Jacqueline Woodson is a writer who redefines children’s and young adult literature to reflect the complexity of the world we live in and stretch our readers’ intellectual abilities. Her works range from picture books to novels and explore complex issues like race, gender, age, family, and history.
She won the 2014 National Book Award for her memoir in verse, "Brown Girl Dreaming," about growing up in the segregated South and Brooklyn. In 2018, she was inaugurated as the sixth National Ambassador for Young People's Literature by the Library of Congress.
Her most recent novel is "Harbor Me." It's a middle-grade book about six students who meet every week to talk about their lives. The text is derived from recordings of their conversations, and it allows readers to witness each student's efforts to overcome their fears and biases.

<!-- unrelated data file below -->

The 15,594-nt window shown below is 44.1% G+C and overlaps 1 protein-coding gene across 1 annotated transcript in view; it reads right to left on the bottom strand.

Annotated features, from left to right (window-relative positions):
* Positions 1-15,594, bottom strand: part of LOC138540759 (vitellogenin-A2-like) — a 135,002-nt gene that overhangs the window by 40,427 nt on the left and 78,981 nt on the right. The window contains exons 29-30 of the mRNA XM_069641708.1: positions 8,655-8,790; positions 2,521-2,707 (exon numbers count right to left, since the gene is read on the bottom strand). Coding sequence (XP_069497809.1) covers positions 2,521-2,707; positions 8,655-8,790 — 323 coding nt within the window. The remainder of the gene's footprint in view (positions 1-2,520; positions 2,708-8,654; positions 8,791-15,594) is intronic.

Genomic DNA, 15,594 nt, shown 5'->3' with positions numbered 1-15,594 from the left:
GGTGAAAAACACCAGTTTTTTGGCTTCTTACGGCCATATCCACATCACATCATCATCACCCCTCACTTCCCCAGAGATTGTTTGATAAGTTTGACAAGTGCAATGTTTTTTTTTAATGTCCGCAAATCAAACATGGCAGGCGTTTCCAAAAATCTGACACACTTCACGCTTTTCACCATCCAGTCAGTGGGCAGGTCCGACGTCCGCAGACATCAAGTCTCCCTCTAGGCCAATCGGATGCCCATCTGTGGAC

In "The Garden," a story about her grandfather's garden, Jacqueline Woodson shares her love for nature. Her grandfather loves working in the garden and believes that it "gives back to you all that you've asked of it" (48). He also has a deep affection for his siblings.
Throughout her poem, Jacqueline uses language that is often dark and emotional. This is evident in the quote “My heart is home, and I’ll never go back.” The use of this word implies that she will always feel connected to her South Carolina roots.
She is also fond of her grandmother, who takes time to care for Jacqueline and Odella’s hair every week. This shows that she is dedicated to helping her children become the best versions of themselves.